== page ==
August 24, 2005


I'm pretty busy with classes this week... the final exam is Friday! So I might not post much. But I wanted to give you guys something new.

A friend who's back home in Turkey now sent some digital pictures, now included in my earlier post from when I first moved into the student dorm a few weeks back.

Also, this has nothing to do with Tunisia really, but you should check out the website of a college friend of mine who is a professional photojournalist now. His work is amazing, and he's got stuff from Pakistan, Iraq, Darfur, etc.

There's a permanent link to his online gallery to the right of this page.

August 22, 2005

Unwanted Attention, or, Being Female in Tunisia

First let me clarify that Tunisia is not Saudi Arabia; women have a lot of freedom here. They work outside the homes in similar numbers to Latin American countries, they choose who they marry, they drive cars in roughly equal numbers to men.

Still, as an American woman, I don’t quite feel comfortable here. And it’s hard to tell how much of the objectionable treatment from men is due to my being a foreigner, and how much of it is stuff every Tunisian woman puts up with.

The biggest thing is the unwanted attention on the streets. I can’t walk several blocks without random strange men commenting on my attractiveness. Back home, this would be considered very sketchy, and a violation of my personal space. But here, it is par for the course. With few ways to meet girls, young men call out to promising faces on the street. If she smiles or replies back, that’s an invitation for him to come talk to her. So, you just have to ignore it.

This was most disturbing back before I could understand what they were saying, and just noticed husky voices calling after me. Now that I understand more French and Arabic, they are mostly saying harmless things like “Hello, pretty” or “how are you?” It’s not exactly harassment, just, well… unwanted attention. And when it starts to pile up, it gets really annoying.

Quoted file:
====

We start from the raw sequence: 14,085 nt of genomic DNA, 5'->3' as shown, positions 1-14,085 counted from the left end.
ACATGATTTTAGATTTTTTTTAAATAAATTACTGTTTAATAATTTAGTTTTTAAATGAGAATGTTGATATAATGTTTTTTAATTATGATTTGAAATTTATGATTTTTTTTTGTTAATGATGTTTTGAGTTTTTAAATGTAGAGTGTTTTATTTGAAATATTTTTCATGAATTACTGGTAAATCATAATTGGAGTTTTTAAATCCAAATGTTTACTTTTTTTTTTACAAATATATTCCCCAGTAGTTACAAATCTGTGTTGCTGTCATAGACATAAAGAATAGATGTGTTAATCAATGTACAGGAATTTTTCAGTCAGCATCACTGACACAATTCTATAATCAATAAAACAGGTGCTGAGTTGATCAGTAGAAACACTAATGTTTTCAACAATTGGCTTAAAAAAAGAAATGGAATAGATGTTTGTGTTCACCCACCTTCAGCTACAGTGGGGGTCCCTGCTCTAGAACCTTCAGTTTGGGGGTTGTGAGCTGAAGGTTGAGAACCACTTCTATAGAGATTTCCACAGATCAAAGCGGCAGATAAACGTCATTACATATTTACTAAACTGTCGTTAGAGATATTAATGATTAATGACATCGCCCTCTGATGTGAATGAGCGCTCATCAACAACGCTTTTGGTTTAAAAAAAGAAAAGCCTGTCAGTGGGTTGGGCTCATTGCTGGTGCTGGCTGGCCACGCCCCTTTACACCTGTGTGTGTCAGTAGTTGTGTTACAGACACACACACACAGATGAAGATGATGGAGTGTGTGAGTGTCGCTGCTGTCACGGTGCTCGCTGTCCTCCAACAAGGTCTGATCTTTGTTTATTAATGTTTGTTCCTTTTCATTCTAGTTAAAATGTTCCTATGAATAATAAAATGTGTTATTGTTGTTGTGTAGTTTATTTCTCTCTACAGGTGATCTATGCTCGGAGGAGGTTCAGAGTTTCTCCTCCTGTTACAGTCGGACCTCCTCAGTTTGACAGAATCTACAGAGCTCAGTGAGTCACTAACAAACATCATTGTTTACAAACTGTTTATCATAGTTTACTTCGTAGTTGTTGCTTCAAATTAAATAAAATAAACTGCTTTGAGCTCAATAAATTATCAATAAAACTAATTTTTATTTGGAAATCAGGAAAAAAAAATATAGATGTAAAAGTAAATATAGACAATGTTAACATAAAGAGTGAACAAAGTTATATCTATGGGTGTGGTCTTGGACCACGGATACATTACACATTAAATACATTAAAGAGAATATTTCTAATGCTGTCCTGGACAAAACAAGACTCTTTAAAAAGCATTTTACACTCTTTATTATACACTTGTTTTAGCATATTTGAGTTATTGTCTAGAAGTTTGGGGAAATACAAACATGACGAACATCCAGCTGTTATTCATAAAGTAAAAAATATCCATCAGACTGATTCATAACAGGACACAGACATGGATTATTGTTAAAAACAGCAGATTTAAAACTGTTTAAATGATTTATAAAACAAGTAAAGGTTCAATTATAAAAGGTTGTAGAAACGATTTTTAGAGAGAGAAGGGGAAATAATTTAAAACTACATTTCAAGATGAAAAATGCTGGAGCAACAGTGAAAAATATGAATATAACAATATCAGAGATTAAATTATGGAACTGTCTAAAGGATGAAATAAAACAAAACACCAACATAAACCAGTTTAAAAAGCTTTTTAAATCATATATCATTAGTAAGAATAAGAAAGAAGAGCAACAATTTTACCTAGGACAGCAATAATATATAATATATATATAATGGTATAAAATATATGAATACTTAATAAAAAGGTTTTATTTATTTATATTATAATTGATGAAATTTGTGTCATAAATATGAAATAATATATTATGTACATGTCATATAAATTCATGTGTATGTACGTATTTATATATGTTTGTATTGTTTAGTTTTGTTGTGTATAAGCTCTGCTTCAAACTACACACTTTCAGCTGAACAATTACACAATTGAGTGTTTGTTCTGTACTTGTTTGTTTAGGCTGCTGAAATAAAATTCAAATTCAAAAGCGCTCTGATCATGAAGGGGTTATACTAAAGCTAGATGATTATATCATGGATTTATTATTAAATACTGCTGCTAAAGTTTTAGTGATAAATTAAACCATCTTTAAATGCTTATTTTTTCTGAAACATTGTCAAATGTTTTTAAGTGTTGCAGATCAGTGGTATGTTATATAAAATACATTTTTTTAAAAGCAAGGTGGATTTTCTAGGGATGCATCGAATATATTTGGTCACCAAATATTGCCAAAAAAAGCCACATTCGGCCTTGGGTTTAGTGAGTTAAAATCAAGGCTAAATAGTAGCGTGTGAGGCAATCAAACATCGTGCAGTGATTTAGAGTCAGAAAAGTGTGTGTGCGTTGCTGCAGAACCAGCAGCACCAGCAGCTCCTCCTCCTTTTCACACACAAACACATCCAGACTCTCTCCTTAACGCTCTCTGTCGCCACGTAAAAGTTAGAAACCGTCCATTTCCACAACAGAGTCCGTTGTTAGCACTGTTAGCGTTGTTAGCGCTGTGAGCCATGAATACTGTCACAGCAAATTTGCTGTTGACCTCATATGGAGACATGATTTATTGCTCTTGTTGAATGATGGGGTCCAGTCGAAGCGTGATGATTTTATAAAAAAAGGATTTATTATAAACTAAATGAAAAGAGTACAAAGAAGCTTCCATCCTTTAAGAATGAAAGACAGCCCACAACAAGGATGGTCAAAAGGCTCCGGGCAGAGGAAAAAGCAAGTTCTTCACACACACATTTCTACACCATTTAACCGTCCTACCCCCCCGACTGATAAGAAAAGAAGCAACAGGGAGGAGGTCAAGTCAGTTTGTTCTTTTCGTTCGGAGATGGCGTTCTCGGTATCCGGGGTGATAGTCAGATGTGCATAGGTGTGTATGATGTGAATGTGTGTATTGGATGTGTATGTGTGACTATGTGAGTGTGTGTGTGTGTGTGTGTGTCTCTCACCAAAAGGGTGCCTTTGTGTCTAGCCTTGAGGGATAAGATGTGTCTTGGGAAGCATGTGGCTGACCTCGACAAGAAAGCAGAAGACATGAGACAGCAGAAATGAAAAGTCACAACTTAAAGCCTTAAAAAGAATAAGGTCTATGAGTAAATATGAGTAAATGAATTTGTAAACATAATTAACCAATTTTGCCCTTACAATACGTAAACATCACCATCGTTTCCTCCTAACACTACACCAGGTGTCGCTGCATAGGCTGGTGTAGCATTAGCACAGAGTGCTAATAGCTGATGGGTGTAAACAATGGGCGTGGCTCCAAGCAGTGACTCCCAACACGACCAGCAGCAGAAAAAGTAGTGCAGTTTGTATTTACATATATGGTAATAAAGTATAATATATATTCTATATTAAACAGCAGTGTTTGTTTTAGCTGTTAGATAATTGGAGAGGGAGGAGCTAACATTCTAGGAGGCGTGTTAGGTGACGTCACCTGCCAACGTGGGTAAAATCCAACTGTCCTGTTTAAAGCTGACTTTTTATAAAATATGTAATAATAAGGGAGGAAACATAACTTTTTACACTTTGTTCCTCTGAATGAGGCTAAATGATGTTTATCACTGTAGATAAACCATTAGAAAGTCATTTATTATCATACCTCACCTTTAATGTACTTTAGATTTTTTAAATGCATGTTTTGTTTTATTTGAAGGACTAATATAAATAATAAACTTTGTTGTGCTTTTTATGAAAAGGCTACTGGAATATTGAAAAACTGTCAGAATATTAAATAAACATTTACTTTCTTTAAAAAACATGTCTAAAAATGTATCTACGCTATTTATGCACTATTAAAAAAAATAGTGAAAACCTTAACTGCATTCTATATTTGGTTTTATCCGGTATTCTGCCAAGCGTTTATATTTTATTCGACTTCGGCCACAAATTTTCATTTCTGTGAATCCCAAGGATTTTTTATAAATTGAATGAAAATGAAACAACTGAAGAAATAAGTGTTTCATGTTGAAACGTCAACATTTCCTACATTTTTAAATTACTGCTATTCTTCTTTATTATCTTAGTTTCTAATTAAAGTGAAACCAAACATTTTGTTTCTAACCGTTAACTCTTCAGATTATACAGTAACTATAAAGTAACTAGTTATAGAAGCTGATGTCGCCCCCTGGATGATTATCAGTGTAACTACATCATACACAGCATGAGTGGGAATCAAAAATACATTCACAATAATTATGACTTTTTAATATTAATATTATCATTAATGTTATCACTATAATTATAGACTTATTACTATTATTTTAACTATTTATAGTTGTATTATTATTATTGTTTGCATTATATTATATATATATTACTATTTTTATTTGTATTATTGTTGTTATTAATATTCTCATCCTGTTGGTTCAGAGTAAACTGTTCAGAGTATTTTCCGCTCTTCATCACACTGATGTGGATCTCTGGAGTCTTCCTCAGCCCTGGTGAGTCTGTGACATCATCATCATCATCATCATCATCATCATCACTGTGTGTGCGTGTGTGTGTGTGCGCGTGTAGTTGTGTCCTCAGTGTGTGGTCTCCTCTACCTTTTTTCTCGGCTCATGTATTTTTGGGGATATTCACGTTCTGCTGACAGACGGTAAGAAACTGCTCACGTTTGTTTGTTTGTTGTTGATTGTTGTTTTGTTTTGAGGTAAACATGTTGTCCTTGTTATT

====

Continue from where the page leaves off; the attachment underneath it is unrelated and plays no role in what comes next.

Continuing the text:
Also, some men are really disturbingly persistent. Over my two months here, I’ve had two or three come up to me, start speaking to me in French, and actually follow me when I turn and continue walking away. I turn, explain firmly in Arabic that I don’t speak French and don’t want to talk to them, and walk away. But they continue to follow and speak in French. At this point I turn around and yell at them in Arabic and make a scene, which usually makes them go away long enough for me to make my escape.

I really look forward to being home, where I can wear the clothing I’m comfortable in, and be treated in ways I’m comfortable with.

August 21, 2005

Personal Space

Arabs are very physically friendly. As an American, I often find this uncomfortable.

This morning, for instance, the cleaning lady stuck her head into my shower to ask how much longer I would be staying in the dorm. I stuttered to remember the days of the week in Arabic with her face a foot from mine.

In the U.S., we like to keep about two feet (a half meter) of space between us and the next person at all times. Only the people you are really close to… your mother, your lover, are welcome inside this space. Here, that rule just does not apply.

On the subways, I often see young men with their arms draped around a friend, sitting on each others laps, or just generally getting way closer than is acceptable for two adults not in a romantic relationship where I come from. It’s even common to see strangers touch each other in friendly ways (but always same-gender).

A week ago, I was trying to use an ATM machine, which was giving me problems. A Tunisian man stood very close, ostensibly trying to help me out. Now, either he stole my card, or the machine ate it, I’m not sure. (I cancelled it quickly and no money was stolen.) The point is, I couldn’t tell at the time whether his closeness was suspicious or not, because people commonly stand way closer than seems reasonable to me. Today I noticed several other people using ATM machines, with the next person waiting standing within a foot.

I don’t know what larger point this reveals about differences between Arab and Anglo-American culture. But it’s just one of those little things that contributes to the culture shock.